EGHunter01 More than 1 year ago
*Enjoyed the illustrations. *Engaging storyline and characters are sure to hold the readers' attention (ages eight to eleven years old). * The premise of the novel is sure to "hit home" for some readers when they realize why the protagonist is called Amy HodgePodge. *Nice novel for teaching the lesson of accepting others and to avoid cruel words directed at other people. If you enjoy this novel for young readers, you may enjoy the Keena Ford series of novels as well as Liberty Porter First Daughter series of novels.
LIV2read More than 1 year ago
Amy Hodges is dubbed with the moniker 'Amy Hodgepodge' because she is biracial. After being home schooled all her life, Amy's trying to adjust and find her place in a real school. In this book, by Kim Wayans, Amy finds acceptance with a cute group of fellow misfits. Amy and her new group of friends band together to enter a talent show. I like the way Ms. Wayans approached the topic of being multi-racial and found it to be a positive story about friendship. My grand kids love the series now and have read most of the books. They are easy to read and have cute illustrations.
mzshell More than 1 year ago
This book relates to real life sooooooo much.This book is for all ages. It's about a girl named Amy going to a new school and you have to read it
HermosaBeachMom More than 1 year ago
We saw this book one day and were immediately drawn to it because Amy looks so much like my daughter. Although the reading level was too advanced for my 6yr old, I read it to both of my girls and they loved it and begged for more. I'm so glad to see there are more books in the series. I can't wait for the day they can read them all by themselves! It was nice to read about a girl who is multicultural. Very refreshing. A great moral lesson to boot!
Anonymous More than 1 year ago
kandiladi20 More than 1 year ago
i like this book because it taught me a life lesson ,about liking who u are . accepting the fact that we all look diffefrent on the outside. were more alike on the inside then on the outside.
Frankleigh More than 1 year ago
This is one of the best books I ever read. It's probably even better than my favorite series, Mercy Watson. Amy would be a nice pretty girl and I don't like the people who make fun of her in the book. I like how the author decribes her feelings. It's super good and I would love to have a friend like Amy. (Frankleigh's 3rd grader reviewed this book)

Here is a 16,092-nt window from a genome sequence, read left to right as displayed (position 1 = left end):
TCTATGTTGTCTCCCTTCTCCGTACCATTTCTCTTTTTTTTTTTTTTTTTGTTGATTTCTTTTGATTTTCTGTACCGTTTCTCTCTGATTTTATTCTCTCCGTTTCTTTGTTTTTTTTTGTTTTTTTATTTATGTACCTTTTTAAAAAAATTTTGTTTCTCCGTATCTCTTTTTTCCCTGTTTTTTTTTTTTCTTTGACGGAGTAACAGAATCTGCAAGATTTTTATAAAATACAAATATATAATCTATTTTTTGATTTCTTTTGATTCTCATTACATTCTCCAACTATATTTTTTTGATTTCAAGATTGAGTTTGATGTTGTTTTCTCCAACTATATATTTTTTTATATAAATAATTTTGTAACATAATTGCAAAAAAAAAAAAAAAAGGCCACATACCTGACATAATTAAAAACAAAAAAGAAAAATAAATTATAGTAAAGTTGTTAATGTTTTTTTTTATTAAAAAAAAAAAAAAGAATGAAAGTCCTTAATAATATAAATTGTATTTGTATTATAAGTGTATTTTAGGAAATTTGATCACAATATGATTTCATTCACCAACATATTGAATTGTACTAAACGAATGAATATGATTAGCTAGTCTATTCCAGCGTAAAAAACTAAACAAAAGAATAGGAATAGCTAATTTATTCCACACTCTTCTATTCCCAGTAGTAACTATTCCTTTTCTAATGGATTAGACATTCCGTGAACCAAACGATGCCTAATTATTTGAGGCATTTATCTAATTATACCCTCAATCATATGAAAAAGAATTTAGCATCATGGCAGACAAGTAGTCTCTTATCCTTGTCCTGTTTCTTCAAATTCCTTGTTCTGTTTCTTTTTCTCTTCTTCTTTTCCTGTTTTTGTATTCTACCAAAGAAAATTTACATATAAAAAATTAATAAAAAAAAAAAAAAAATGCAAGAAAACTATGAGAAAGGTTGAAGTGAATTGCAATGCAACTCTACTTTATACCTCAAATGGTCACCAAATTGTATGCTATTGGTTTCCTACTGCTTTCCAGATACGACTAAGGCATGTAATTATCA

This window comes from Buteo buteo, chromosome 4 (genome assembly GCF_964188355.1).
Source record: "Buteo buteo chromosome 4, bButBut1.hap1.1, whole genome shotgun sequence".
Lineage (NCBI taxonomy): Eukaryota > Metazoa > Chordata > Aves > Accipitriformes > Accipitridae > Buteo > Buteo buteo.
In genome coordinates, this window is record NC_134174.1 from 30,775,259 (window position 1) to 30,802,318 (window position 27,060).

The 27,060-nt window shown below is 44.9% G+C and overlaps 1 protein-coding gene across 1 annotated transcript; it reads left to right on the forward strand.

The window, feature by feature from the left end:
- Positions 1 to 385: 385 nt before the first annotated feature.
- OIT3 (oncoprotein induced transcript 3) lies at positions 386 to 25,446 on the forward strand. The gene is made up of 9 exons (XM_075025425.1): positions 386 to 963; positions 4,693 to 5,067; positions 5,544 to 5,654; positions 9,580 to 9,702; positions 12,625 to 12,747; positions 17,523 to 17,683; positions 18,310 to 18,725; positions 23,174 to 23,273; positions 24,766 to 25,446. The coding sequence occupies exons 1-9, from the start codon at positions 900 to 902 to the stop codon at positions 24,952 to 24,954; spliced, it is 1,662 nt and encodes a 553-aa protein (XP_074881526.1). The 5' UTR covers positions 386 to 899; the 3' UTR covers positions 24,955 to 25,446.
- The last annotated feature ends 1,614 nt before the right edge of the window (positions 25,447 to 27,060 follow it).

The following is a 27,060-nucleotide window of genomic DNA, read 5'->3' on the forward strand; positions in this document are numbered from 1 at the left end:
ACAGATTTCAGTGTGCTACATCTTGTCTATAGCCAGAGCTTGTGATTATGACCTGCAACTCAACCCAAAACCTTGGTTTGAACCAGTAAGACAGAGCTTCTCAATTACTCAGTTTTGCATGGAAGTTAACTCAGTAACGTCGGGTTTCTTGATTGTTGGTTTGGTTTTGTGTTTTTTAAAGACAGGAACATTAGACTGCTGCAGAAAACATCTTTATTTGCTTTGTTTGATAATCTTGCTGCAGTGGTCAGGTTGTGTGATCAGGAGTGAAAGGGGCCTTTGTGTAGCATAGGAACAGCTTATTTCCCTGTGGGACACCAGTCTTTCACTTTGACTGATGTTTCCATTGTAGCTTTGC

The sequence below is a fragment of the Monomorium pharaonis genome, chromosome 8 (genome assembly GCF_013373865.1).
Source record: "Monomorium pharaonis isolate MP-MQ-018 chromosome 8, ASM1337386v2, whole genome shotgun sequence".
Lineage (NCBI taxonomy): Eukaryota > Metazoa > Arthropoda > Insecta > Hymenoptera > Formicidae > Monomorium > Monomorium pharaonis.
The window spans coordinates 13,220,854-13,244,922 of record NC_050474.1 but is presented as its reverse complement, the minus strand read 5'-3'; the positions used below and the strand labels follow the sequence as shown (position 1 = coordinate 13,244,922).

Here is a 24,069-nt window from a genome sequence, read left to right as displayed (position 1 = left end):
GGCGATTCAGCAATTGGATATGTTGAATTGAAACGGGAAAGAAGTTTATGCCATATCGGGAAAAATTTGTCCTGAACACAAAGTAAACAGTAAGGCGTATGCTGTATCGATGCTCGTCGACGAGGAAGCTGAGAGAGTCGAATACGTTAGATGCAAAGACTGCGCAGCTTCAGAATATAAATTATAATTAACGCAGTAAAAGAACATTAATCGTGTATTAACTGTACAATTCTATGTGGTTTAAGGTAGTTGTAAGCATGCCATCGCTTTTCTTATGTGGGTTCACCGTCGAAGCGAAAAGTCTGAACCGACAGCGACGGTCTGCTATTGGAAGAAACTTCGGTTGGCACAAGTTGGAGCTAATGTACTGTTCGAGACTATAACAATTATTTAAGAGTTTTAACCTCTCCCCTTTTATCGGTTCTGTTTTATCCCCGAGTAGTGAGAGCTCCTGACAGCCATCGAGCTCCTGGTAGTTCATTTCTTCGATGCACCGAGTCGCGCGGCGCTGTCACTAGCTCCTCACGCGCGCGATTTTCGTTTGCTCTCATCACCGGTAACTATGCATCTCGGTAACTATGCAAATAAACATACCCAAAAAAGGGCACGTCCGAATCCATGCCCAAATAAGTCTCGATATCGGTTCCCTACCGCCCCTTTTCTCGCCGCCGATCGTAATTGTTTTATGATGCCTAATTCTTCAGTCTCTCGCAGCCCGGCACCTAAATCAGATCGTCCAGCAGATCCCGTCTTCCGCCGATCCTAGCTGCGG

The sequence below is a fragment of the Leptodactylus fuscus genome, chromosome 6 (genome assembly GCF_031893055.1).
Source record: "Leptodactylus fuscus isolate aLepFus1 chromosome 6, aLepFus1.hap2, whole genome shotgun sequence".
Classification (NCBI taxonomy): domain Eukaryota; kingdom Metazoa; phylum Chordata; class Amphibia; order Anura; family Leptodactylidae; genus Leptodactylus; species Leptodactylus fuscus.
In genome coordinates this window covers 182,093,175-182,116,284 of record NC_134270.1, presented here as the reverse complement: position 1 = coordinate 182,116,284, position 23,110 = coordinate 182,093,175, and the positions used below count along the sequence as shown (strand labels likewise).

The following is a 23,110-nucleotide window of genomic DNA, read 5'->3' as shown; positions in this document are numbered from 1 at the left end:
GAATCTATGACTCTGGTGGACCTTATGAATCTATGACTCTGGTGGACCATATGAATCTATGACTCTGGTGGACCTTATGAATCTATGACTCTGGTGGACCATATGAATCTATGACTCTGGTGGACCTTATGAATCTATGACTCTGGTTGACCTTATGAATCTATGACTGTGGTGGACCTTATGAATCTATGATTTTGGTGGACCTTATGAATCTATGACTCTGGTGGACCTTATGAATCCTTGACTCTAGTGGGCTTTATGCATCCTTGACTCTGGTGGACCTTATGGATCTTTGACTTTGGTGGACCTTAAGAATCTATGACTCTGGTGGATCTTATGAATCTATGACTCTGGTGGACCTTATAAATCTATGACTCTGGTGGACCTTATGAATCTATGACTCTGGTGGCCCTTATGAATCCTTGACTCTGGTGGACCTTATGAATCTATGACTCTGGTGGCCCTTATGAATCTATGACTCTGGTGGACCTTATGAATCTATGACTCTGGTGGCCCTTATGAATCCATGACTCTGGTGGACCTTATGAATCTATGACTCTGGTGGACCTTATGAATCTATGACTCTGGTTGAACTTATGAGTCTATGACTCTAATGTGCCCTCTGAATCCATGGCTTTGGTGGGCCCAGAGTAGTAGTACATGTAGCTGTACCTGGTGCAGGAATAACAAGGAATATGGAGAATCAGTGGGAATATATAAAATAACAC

Anonymous More than 1 year ago
Eve72 More than 1 year ago
My daughter is 8 and brought this book last week at her school bookfair. She fell in love with the charters. I went on B&N to see if Kim Wayans and Kevin Knotts had other books. And I'm glad to say that they do. I will buy the other two that are out, and will wait until November so I can get the newest one. I have never seen my daughter so excited about a book, and she reads every night. Great Book, I can't wait for more in the series. Yolonda
Guest More than 1 year ago
My 8 year old daughter Alli loved this book. She is not big into reading, but 2 mornings in a row show woke up at 6 am to read! We went out and purchased the next book in the series, Happy Birthday To Me, which she read in 2 days and we are anxiosly awaiting the 3rd book coming out October 2!
Guest More than 1 year ago
I loved reading this book, and I didn't think I would. I was amazed and surprised at how the authors were able to bring back those sometimes painful feelings of being insecure as a child, and make it okay through the hero Amy. A definite keeper!A fan of this wholesome series.
Guest More than 1 year ago
I just finished reading the first book in the Amy Hodgepodge series with my 7 year old niece, it was so sweet and entertaining. My niece doesn't read very much but this book totally enticed her, she sat on her bed for the whole day and read the whole book. I came online to order the second book in the series. I had just finished reading the book with her for a 2nd time and it inspired be to tell other parents what an amazing book it is. Ive never posted a review before but it made me happy to see my niece be so into a book. Hope this inspires other parents